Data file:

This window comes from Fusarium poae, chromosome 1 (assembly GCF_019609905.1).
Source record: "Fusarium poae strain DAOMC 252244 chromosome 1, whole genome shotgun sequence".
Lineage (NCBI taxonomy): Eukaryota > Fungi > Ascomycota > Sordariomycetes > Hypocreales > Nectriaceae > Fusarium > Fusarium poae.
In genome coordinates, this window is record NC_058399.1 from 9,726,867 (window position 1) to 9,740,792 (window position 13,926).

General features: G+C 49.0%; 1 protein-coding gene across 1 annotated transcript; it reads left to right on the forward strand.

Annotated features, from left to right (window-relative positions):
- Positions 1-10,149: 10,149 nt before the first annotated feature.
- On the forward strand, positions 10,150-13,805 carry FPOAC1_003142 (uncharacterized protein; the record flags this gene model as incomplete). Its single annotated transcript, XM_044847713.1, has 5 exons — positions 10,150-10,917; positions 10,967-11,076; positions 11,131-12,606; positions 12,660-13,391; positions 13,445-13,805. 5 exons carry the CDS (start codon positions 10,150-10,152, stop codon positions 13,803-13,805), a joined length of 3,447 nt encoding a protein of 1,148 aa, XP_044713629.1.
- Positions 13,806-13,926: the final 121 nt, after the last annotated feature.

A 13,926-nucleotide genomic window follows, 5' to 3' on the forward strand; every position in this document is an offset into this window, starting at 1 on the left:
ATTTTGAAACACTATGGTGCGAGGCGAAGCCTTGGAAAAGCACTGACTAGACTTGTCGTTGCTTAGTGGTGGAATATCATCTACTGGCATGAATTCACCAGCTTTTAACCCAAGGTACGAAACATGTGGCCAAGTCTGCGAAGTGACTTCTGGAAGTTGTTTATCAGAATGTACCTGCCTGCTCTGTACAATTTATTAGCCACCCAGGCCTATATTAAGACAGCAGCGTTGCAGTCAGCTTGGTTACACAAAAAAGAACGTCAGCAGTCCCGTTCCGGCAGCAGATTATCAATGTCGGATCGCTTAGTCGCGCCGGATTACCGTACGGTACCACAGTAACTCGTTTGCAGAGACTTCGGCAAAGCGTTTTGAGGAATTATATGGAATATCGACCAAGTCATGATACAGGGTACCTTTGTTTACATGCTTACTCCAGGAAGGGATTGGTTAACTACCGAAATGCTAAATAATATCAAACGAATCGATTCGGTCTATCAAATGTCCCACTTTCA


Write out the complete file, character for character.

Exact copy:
This window comes from Fusarium poae, chromosome 1 (assembly GCF_019609905.1).
Source record: "Fusarium poae strain DAOMC 252244 chromosome 1, whole genome shotgun sequence".
Lineage (NCBI taxonomy): Eukaryota > Fungi > Ascomycota > Sordariomycetes > Hypocreales > Nectriaceae > Fusarium > Fusarium poae.
In genome coordinates, this window is record NC_058399.1 from 9,726,867 (window position 1) to 9,740,792 (window position 13,926).

General features: G+C 49.0%; 1 protein-coding gene across 1 annotated transcript; it reads left to right on the forward strand.

Annotated features, from left to right (window-relative positions):
- Positions 1-10,149: 10,149 nt before the first annotated feature.
- On the forward strand, positions 10,150-13,805 carry FPOAC1_003142 (uncharacterized protein; the record flags this gene model as incomplete). Its single annotated transcript, XM_044847713.1, has 5 exons — positions 10,150-10,917; positions 10,967-11,076; positions 11,131-12,606; positions 12,660-13,391; positions 13,445-13,805. 5 exons carry the CDS (start codon positions 10,150-10,152, stop codon positions 13,803-13,805), a joined length of 3,447 nt encoding a protein of 1,148 aa, XP_044713629.1.
- Positions 13,806-13,926: the final 121 nt, after the last annotated feature.

A 13,926-nucleotide genomic window follows, 5' to 3' on the forward strand; every position in this document is an offset into this window, starting at 1 on the left:
ATTTTGAAACACTATGGTGCGAGGCGAAGCCTTGGAAAAGCACTGACTAGACTTGTCGTTGCTTAGTGGTGGAATATCATCTACTGGCATGAATTCACCAGCTTTTAACCCAAGGTACGAAACATGTGGCCAAGTCTGCGAAGTGACTTCTGGAAGTTGTTTATCAGAATGTACCTGCCTGCTCTGTACAATTTATTAGCCACCCAGGCCTATATTAAGACAGCAGCGTTGCAGTCAGCTTGGTTACACAAAAAAGAACGTCAGCAGTCCCGTTCCGGCAGCAGATTATCAATGTCGGATCGCTTAGTCGCGCCGGATTACCGTACGGTACCACAGTAACTCGTTTGCAGAGACTTCGGCAAAGCGTTTTGAGGAATTATATGGAATATCGACCAAGTCATGATACAGGGTACCTTTGTTTACATGCTTACTCCAGGAAGGGATTGGTTAACTACCGAAATGCTAAATAATATCAAACGAATCGATTCGGTCTATCAAATGTCCCACTTTCA